Law professor James J. Duane became a viral sensation thanks to a 2008 lecture outlining the reasons why you should never agree to answer questions from the police--especially if you are innocent and wish to stay out of trouble with the law. In this timely, relevant, and pragmatic new book, he expands on that presentation, offering a vigorous defense of every citizen's constitutionally protected right to avoid self-incrimination. Getting a lawyer is not only the best policy, Professor Duane argues, it's also the advice law-enforcement professionals give their own kids. Using actual case histories of innocent men and women exonerated after decades in prison because of information they voluntarily gave to police, Professor Duane demonstrates the critical importance of a constitutional right not well or widely understood by the average American. Reflecting the most recent attitudes of the Supreme Court, Professor Duane argues that it is now even easier for police to use your own words against you. This lively and informative guide explains what everyone needs to know to protect themselves and those they love.
Author: James Duane
Publisher: Little a
Category: Political Science
The average professional in this country wakes up in the morning, goes to work, comes home, eats dinner, and then goes to sleep, unaware that he or she has likely committed several federal crimes that day. Why? The answer lies in the very nature of modern federal criminal laws, which have exploded in number but also become impossibly broad and vague. In Three Felonies a Day, Harvey A. Silverglate reveals how federal criminal laws have become dangerously disconnected from the English common law tradition and how prosecutors can pin arguable federal crimes on any one of us, for even the most seemingly innocuous behavior. The volume of federal crimes in recent decades has increased well beyond the statute books and into the morass of the Code of Federal Regulations, handing federal prosecutors an additional trove of vague and exceedingly complex and technical prohibitions to stick on their hapless targets. The dangers spelled out in Three Felonies a Day do not apply solely to ''white collar criminals,'' state and local politicians, and professionals. No social class or profession is safe from this troubling form of social control by the executive branch, and nothing less than the integrity of our constitutional democracy hangs in the balance.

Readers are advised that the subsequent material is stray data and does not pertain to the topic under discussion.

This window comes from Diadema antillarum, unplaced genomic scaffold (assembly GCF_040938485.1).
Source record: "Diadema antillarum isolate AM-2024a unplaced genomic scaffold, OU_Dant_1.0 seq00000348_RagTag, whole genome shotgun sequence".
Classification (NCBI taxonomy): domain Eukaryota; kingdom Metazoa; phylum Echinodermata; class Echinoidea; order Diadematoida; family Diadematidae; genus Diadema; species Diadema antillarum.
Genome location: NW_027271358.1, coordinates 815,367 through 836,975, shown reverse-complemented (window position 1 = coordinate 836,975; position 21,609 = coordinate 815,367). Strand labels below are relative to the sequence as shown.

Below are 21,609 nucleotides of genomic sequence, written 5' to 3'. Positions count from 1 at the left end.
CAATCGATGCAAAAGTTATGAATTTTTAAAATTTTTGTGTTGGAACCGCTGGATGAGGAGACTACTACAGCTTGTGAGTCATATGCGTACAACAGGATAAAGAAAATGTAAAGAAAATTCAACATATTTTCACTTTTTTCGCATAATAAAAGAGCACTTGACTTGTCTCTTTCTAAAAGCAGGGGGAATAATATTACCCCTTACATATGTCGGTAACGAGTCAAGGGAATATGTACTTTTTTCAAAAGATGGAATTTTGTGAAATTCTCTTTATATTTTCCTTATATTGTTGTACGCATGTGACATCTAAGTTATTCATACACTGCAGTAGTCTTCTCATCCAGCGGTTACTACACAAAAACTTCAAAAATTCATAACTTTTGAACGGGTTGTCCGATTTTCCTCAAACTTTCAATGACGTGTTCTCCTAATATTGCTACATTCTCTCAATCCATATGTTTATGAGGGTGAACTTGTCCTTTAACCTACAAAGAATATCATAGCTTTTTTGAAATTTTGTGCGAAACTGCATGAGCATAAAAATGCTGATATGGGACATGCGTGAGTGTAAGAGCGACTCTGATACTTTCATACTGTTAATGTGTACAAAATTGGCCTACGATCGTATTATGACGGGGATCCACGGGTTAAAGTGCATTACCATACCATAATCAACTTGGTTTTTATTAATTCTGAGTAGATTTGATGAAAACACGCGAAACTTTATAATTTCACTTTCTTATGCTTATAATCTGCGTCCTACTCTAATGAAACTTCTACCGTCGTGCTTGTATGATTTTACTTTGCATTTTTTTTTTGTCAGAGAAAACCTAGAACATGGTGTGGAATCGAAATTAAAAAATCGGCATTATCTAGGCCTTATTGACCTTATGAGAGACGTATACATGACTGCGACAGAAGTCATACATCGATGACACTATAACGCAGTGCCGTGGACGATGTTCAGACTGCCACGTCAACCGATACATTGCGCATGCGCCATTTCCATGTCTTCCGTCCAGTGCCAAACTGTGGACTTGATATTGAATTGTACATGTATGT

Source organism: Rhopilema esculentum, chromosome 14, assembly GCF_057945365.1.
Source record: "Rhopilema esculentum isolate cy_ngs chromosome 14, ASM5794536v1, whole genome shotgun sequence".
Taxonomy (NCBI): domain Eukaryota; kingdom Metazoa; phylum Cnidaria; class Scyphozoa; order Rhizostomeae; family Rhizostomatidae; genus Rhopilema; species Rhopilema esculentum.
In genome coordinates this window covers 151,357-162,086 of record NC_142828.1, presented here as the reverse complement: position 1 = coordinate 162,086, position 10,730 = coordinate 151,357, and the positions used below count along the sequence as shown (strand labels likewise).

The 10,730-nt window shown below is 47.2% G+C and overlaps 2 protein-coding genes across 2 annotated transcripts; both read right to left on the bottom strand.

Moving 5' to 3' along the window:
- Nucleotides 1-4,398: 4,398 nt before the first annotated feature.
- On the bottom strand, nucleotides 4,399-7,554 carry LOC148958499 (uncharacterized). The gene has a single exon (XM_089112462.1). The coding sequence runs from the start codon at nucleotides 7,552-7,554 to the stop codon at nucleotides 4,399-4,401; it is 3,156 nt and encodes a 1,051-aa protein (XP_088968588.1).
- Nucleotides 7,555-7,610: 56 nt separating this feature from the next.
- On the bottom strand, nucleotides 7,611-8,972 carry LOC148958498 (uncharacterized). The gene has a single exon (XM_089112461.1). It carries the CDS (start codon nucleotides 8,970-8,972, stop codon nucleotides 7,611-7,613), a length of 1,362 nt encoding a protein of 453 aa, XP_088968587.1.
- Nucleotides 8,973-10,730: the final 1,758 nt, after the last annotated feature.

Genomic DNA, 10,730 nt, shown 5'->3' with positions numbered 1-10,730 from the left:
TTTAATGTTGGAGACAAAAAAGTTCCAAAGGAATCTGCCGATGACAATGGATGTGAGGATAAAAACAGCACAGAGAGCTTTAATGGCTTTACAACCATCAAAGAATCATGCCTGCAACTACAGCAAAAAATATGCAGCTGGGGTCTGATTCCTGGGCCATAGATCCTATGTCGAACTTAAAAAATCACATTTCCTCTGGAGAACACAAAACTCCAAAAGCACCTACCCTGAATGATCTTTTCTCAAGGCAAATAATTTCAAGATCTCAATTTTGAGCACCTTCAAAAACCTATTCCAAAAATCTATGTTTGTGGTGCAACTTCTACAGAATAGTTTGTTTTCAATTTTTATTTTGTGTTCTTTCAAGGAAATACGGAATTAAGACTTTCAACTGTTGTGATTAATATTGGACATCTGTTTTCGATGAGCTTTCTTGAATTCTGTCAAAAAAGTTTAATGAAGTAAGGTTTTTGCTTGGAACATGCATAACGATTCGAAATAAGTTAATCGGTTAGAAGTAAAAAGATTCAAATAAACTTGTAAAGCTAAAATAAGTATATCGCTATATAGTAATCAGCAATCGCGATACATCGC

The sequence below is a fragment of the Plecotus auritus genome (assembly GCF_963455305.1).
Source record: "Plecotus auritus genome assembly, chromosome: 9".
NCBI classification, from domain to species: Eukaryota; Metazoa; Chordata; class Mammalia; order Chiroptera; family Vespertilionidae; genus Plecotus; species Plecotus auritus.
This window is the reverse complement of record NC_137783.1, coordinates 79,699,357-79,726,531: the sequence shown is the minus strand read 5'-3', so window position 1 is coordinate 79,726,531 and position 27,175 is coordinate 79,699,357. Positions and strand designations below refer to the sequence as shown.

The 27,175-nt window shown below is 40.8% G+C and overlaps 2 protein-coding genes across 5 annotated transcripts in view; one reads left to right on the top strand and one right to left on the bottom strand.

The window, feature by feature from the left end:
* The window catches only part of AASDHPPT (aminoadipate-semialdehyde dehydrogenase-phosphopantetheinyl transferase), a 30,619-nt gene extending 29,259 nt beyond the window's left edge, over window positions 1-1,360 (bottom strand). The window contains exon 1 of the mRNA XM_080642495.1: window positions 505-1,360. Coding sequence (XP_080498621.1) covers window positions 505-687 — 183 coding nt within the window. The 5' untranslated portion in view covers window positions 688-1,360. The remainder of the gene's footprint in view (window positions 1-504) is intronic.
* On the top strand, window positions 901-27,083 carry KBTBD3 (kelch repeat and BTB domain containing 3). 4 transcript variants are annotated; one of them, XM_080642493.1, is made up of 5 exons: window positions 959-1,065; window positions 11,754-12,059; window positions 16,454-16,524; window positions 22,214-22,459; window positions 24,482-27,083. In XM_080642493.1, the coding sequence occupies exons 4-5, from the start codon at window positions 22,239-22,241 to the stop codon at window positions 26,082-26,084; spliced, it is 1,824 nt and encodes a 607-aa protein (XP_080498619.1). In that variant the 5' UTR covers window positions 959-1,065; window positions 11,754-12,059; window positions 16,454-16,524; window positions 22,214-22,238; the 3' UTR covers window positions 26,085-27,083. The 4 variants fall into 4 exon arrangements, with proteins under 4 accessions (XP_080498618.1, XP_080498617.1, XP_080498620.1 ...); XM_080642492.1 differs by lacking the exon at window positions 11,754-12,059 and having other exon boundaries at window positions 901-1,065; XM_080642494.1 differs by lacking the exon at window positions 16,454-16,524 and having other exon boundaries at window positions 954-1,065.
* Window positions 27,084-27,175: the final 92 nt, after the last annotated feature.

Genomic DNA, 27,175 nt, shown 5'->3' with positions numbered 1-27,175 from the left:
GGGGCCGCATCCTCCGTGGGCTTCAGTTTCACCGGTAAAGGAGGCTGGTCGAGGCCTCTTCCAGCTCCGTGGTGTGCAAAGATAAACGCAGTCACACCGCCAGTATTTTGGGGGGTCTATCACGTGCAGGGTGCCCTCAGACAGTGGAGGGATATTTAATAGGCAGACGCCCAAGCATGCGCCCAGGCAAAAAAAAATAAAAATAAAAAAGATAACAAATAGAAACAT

How the Feds Target the Innocent (Large Print 16pt)
Author: Harvey Silverglate